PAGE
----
Any busy person knows how it feels to wake up in the middle of the night, fretting over the to-do list roaring through their brain. But how do you distinguish between a constant feeling of stress and an anxiety disorder? And when should you seek help?
Good and Bad Stress
Some stress is a normal part of daily life. Good stress, called “eustress,” can help you achieve difficult goals and to stretch your limits in beneficial ways — for example, to finish a big work project or complete homework. You feel pressure to achieve your objective, but it isn’t debilitating and doesn’t make you ill. It also feels good when your reach your goal.
Negative stress, or “distress,” on the other hand, can make you ill, especially when it is intense, multifaceted or prolonged — or all three.
“Think of the stress you feel when you are trapped in your car for a long commute, day after day,” says Ronesh Sinha, M.D., an internal medicine specialist at Palo Alto Medical Foundation. “It all adds up. More than 70% of doctor visits are said to be attributable to the effects of negative stress.”
Common physical symptoms related to negative stress include:
- Gastrointestinal problems
- Skin problems
- Headaches and muscle aches
- Rapid heart rate
- Increased blood pressure
Emotional and psychological effects can include:
- Irritability and anger
- Loss of appetite or overeating
- Poor concentration and memory
How to Assess Chronic Stress
You may have learned to cope with your chronic stress so effectively it feels like normal life. Take a minute to assess how you’re really feeling right now by asking these questions:
- Are your muscles tense, especially in the head, eyes, neck, shoulders and upper or lower back?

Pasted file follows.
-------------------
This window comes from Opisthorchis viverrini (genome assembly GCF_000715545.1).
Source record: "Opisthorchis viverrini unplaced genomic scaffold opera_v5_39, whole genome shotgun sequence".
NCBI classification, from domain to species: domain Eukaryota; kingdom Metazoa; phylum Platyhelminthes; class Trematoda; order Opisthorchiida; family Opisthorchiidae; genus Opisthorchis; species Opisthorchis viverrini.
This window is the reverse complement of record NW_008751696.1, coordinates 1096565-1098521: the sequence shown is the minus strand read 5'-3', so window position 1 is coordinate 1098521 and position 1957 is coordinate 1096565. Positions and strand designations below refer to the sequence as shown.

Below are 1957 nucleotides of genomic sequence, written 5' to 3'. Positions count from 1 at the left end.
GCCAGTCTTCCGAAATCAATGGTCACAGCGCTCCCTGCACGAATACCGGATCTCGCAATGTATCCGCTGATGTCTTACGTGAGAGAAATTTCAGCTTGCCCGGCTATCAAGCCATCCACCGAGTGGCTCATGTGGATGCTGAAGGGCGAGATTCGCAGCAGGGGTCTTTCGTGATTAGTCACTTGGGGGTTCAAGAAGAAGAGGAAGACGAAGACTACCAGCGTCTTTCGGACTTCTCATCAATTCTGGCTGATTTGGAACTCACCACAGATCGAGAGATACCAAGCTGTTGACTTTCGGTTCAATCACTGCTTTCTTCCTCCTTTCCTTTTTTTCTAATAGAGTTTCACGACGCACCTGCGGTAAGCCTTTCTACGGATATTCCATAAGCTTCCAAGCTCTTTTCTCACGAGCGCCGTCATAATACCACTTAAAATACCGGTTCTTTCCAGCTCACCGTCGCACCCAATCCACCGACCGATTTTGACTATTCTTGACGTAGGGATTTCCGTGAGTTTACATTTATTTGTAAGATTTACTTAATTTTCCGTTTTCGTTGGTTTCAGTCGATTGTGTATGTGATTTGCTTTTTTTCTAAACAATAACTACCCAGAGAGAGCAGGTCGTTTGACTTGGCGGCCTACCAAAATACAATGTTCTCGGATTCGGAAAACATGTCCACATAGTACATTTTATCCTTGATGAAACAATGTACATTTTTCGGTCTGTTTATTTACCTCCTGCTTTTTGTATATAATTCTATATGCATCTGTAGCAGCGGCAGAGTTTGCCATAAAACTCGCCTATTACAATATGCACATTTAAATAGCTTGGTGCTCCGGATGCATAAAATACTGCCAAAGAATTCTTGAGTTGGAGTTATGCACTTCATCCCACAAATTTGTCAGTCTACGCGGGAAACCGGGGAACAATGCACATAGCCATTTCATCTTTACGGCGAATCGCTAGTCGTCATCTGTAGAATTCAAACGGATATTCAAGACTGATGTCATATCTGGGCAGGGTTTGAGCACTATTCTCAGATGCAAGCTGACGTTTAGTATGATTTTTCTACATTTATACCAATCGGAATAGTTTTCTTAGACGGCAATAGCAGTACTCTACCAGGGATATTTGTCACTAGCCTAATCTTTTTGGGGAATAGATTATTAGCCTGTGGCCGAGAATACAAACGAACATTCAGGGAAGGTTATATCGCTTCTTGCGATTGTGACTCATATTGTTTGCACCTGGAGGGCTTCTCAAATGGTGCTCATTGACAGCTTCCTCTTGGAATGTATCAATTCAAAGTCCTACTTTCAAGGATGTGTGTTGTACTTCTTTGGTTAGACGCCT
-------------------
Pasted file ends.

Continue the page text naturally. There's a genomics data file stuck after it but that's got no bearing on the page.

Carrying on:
- Is your pulse rate (particularly your resting heart rate) elevated or irregular, even when you are not moving?
- Is your breathing shallow? Is it difficult to take in a really full breath?
In addition, your behavior and emotions may signal that you are over-stressed. Be honest about whether you are unduly irritable, depressed, anxious, antisocial, lacking enjoyment in pleasurable activities, eating or sleeping too much or too little, abusing alcohol or drugs, demonstrating anger such as road rage or temper flare-ups with family or coworkers, or having memory problems and trouble focusing or organizing.
What is an Anxiety Disorder?
Occasionally feeling anxious is also a natural part of life. For example, it’s not unusual to worry about a loved one or to feel fearful about an upcoming event, such as giving a speech.
However, when those worries and fears become highly intense and so unrelenting that they interfere with your ability to function in daily life, your normal anxiety may have tipped into an anxiety disorder.
Anxiety disorders come in many shades, including:
- Generalized Anxiety
- Panic Disorder
- Obsessive-Compulsive Disorder (OCD)
- Social Anxiety
- Post-traumatic Stress Disorder (PTSD)
All anxiety types can range from mild to extreme, and symptoms can be continuous or episodic.
If you are experiencing unrelenting or extreme stress or anxiety, talk with your doctor about solutions. You may want to meet with a therapist who specializes in these issues, and your doctor may suggest medication as well.
Also consider taking a stress management course, such as Mindfulness-Based Stress Reduction; years of research supports its effectiveness in reducing the negative effects of stress. Finally, learn some easy techniques that can help you lower your stress level.